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Changing preconceptions

By Zhang Xingjian in Rostov-on-Don, Russia | China Daily | Updated: 2017-09-27 09:09

Changing preconceptions

Players from Vici Gaming, a professional Chinese e-sports organization founded in 2012, warm up before a game with Russian team Jekabasher in Rostov-on-Don, Russia, on Tuesday. [Photo by Du Lianyi/China Daily]

Young people stole the limelight at the second China-Russia New Media Forum held in the Russian city of Rostov-on-Don on Tuesday.

E-sports games were apparently a highlight of the forum. Seven Chinese players from Vici Gaming, a professional Chinese e-sports organization founded in 2012 in Shanghai, competed with the Russian team Jekabasher in games of Dota 2 and FIFA 2017.

Ma Xiao, 21, the leader of the Chinese team who competed in Dota 2, said the game enhances communication between players from different countries.

"China is a top country in e-sports while Russia represents a rising new power in the field. Both Chinese and Russian people have accomplished great achievements in Dota 2. And we hope to learn more from each other. The higher the level of competition, the better the contest will we be for e-sports lovers."

Ma added: "For instance, the sharp observation of details and effective teamwork are strong points we could learn from Russian peers."

"E-sports has a big following in China and is expected to further expand Chinese market," said Chinese player Deng Zhuopei.

Changing preconceptions

Members of Russian team Jekabasher cheer each other before a Dota 2 game with a Chinese team. The final result was 1:1. [Photo/China Daily]

Deng has been playing the FIFA series for 16 years. In addition to a stable high income and rising fame, he enjoys representing China in e-sports and competing with others on the international stage.

"My success in e-sports has attracted many young people to follow suit. Some of them have transformed themselves from amateur e-sports lovers into professional players like me."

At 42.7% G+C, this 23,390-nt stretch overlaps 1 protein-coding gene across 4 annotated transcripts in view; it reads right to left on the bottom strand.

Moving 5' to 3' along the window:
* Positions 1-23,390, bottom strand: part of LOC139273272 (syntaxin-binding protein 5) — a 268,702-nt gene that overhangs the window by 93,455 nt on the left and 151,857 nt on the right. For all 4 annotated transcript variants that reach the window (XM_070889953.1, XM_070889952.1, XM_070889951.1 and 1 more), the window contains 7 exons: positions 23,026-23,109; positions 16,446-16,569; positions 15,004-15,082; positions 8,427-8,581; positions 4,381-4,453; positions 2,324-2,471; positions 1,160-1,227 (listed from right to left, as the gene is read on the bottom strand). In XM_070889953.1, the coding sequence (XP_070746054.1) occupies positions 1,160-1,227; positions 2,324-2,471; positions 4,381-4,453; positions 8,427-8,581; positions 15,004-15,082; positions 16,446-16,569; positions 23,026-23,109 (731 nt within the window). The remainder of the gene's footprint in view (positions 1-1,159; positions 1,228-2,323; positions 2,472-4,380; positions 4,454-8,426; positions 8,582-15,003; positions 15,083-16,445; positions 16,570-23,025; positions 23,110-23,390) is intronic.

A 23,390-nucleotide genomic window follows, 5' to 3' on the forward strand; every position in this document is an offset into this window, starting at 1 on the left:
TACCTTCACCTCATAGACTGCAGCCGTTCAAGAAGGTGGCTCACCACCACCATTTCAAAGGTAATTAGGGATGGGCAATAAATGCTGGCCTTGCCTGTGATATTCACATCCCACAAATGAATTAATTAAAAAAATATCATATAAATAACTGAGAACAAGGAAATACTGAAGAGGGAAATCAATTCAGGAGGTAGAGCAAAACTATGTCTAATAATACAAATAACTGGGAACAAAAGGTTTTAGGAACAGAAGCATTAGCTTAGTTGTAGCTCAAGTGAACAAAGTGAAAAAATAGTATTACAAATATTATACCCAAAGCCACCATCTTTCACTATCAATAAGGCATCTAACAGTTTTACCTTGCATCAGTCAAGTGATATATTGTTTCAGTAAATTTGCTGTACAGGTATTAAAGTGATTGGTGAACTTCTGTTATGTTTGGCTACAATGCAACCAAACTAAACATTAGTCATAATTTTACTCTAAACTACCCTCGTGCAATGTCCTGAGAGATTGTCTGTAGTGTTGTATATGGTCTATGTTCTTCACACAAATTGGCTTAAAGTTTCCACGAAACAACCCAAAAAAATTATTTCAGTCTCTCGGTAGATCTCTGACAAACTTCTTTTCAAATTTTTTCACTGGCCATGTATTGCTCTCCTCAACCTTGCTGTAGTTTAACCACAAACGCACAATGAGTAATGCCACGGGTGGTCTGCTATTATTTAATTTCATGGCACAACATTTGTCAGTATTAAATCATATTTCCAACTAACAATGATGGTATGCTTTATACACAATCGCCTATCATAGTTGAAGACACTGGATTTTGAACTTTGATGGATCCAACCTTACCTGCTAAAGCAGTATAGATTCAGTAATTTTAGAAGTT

Russian e-sports player Sergey Bontarenko, 21, expressed his appreciation for Chinese players.

"It is my first time to play Dota 2 competition with Chinese players. Some of them are born to be e-sports players and the skills they have utilized in gaming really impresses me," he said.

"As the e-sports industry has been gaining momentum in recent years, more and more competitions take place worldwide. I cherish every chance to play with and learn from other countries' players, and I dream of being a top-class e-sports player one day," he added.

In 2003, electronic gaming was recognized as China's 99th athletic event by the General Administration of Sport of China, and the Olympic Council of Asia announced in April that it will include e-sports as an official medal event at the 2022 Asian Games in Hangzhou, Zhejiang province.

"E-sports play a significant role in enriching the traditional sporting culture and are bound to win over more young fans if standard rules are applied," said Ding Dong, director of the Sport Information Center of General Administration of Sport of China.

To coincide with the forum, five Chinese college students were selected from more than 20 universities nationwide to participate in an eight-day media innovation camp to discuss the new trends, new media and new technology with five Russian students.

They also produce a video clip on the Don River and its culture.

"The process of making a video is tiring, but interesting. I managed to gain much hands-on experience and also came to understand more about the hardships of working in the media," said Lan Juxin, a student from the Communication University of China.

Dubover Denis Anatolievich, head of the Department of Media Management and Production of the Don State Technical University, was the instructor at the camp.

According to him, what impressed him most was that the students of different nationalities could successfully find a common language thanks to their creativity and curiosity to learn new things.

"New media technology is one of the most useful channels to bring young people closer. And I have talked with many of the camp students and they told me that after jointly making the video, it altered the preconceptions they had of another," Anatolievich said.

"It is important for young media people to strengthen their communication and exchange ideas with each other," said Zhou He, deputy editor-in-chief of


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